In Yellowknife, cannabis was completely sold out by 5:30pm. In Fort Smith, revenue hit $7,500. In Fort Simpson, sales were steady. In Norman Wells, they were slow.
Day one of legal cannabis in the Northwest Territories saw residents appear undeterred by some of Canada’s highest prices.
In the afternoon, Finance Minister Robert C McLeod told the legislature the NWT had sold $5,000 worth of product by midday – before Fort Smith’s store was even open. He said 122 customers had registered online by that time, placing 37 orders in total.
There were lineups outside most NWT liquor stores selling the product.
The territory said it had around 30 kilos in total for opening day, but it is unclear how this was distributed among brick-and-mortar and online stores.
Near closing time, we called all of the liquor stores where cannabis is sold to find out how the first day of legalization went.
‘Everybody came out’
Yellowknife and Fort Smith will both need to restock after their busy days, and both expect more supply with different product offerings to be on the shelf on Thursday.
Don Mathew, the manager at the Fort Smith Liquor Store, explained that product is coming from a different supplier, and they are unsure what will be in the order.
Recapping Wednesday, he said: “At 2pm [when the store opened] it was really busy. There was a lineup … the entire length of the store for the first 45 minutes.”
The store remained busy until around 7pm, when it had only a few customers.
Mathew said by the time the NWT Liquor and Cannabis Commission called to check on how the store was doing, it had already sold out of two or three varieties. When Cabin Radio visited at 7pm, four products had been crossed off the list.
“It’s exciting, it’s a new product. It’s good to see so many people come and ask questions,” said Mathew.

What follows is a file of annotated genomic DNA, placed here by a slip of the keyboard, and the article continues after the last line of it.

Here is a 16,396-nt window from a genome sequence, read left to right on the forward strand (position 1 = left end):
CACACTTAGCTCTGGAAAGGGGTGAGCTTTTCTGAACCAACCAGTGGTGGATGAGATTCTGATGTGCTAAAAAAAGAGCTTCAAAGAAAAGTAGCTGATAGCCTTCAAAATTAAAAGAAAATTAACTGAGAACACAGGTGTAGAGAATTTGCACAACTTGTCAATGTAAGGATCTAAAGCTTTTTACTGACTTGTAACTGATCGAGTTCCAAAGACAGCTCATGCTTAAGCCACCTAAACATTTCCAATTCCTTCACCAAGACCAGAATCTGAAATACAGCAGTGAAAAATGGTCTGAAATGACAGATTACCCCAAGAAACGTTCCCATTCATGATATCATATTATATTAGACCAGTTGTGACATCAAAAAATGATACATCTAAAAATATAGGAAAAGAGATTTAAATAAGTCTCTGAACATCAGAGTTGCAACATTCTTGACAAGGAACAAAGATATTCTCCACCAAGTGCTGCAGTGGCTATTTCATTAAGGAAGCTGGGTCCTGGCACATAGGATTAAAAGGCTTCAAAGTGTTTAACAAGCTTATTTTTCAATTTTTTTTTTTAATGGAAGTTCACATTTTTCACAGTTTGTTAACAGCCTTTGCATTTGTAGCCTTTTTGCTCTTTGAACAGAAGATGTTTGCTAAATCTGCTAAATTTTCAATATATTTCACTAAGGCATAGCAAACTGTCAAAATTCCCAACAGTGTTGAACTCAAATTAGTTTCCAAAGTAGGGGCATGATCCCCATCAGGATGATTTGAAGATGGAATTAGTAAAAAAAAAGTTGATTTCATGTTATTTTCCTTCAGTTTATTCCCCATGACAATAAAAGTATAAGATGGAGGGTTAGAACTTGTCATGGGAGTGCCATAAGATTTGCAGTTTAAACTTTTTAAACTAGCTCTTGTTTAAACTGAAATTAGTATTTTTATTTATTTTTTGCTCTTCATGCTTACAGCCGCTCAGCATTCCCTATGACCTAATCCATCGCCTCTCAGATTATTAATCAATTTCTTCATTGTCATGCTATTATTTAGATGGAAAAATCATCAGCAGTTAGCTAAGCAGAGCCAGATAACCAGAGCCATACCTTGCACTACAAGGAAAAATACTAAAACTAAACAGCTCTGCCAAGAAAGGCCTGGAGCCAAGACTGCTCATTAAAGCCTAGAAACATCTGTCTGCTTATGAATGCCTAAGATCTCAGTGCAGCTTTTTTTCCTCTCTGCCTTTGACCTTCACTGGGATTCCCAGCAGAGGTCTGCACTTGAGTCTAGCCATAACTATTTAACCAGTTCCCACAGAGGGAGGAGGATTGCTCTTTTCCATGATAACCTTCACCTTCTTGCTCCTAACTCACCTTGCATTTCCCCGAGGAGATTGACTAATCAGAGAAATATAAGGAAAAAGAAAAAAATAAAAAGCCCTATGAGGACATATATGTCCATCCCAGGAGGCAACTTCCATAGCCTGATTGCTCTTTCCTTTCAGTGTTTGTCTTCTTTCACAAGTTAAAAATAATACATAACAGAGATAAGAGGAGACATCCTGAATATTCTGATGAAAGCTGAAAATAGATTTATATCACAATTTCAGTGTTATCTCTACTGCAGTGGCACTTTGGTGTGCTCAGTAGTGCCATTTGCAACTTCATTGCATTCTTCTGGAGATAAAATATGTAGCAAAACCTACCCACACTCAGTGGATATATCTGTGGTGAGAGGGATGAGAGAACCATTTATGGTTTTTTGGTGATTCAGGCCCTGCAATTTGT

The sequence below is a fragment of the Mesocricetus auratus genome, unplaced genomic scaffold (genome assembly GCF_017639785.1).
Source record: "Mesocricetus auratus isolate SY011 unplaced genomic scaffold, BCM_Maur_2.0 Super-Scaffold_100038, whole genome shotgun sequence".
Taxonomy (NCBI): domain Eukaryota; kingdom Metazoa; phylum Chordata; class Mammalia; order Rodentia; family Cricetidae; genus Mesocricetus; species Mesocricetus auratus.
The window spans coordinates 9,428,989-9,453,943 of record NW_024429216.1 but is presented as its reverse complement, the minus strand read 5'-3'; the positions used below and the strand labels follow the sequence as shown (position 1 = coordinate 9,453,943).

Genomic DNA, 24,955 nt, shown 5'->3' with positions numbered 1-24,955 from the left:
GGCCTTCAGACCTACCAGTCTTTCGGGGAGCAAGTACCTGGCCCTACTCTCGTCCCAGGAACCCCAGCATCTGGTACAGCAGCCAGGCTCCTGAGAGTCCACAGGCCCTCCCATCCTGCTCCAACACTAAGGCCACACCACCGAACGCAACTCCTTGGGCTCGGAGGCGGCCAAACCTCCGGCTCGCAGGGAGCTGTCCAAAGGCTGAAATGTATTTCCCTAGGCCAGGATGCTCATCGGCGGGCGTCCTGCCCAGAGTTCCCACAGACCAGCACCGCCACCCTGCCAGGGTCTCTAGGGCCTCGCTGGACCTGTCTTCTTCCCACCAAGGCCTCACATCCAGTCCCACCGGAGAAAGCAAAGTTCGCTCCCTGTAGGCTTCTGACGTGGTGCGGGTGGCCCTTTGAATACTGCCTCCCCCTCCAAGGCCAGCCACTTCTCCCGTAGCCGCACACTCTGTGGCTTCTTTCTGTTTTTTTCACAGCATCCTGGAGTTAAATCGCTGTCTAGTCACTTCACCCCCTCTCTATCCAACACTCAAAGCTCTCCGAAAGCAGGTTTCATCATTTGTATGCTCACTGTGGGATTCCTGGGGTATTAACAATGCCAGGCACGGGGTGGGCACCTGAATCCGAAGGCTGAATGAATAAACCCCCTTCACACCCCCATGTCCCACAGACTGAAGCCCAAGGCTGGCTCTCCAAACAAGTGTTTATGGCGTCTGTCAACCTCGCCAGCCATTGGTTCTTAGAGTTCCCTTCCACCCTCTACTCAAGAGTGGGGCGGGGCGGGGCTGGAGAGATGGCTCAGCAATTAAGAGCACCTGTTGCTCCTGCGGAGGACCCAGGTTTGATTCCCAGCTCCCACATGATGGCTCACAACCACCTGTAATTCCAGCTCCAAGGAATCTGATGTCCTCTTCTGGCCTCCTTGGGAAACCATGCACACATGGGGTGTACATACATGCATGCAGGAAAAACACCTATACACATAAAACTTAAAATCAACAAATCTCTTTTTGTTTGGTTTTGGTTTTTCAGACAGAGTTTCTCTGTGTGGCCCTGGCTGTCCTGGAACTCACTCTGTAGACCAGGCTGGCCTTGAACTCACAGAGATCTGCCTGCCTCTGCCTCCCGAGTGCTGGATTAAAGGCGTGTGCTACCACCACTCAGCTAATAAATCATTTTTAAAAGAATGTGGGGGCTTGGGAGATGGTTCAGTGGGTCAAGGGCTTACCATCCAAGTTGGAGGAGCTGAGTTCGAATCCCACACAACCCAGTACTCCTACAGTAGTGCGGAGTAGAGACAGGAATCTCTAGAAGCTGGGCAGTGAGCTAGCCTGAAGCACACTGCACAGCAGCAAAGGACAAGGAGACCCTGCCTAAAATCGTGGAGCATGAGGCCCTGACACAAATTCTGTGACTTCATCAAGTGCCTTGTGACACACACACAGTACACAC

“I was afraid that people wouldn’t come in as much, but I think they came out in good numbers today. Considering we’re a small community and people know everybody … that was a worry, but everybody came out.”
Things were quite different in Norman Wells, said Adrian Boulet, manager of the liquor store there.
“We were probably the least busy store in the North. We only had a rush for about 20 minutes and then it was pretty much a normal day,” he said.
“It went really smooth, much smoother than we were expecting. Everybody was nervous about the launch date and it was hardly any different than any other day up here.”
Manager Lionel Nadia in Fort Simpson had an average day: “There was a lineup at the door and it was pretty steady throughout the day … it all tapered off around 6pm.”
There was no answer at the Hay River liquor store.
On the territory’s cannabis website, one-gram packages were going for $17.50 – plus $12 for shipping and a small sum added for tax, taking the total to more than $30. By the end of the day, a slightly cheaper strain with a base price of $13.13 had been made available.
In-store prices averaged around $13 per gram, significantly higher than in places like British Columbia ($6.99/gram), Quebec ($5.25/gram), or even the Yukon ($10.09/gram online).
In the legislature on Wednesday, ministers faced a barrage of questions from MLAs on a variety of cannabis-related topics.
Finance Minister McLeod batted away questions from Kam Lake MLA Kieron Testart about the territory’s ability to challenge the black market, saying more time was needed to see how the marketplace fared. However, McLeod was obliged to promise he’d set out the full costs of cannabis legalization to MLAs early next week.
Hay River North MLA RJ Simpson received uncertain answers from Justice Minister Louis Sebert about the presence and effectiveness of roadside testing kits for police across the NWT, while Tu Nedhé-Wiilideh MLA Tom Beaulieu urged the territory to be wary of “increased financial Elder abuse” on the back of legalization. Health Minister Glen Abernethy promised he’d look into it.
Beaulieu also called on the NWT to look at growing cannabis itself, rather than importing from the south as is currently the case.
“We should seriously consider the great potential of our own homegrown companies,” he said. “Just imagine if the majority of the territory’s needs were filled by northern distributors.”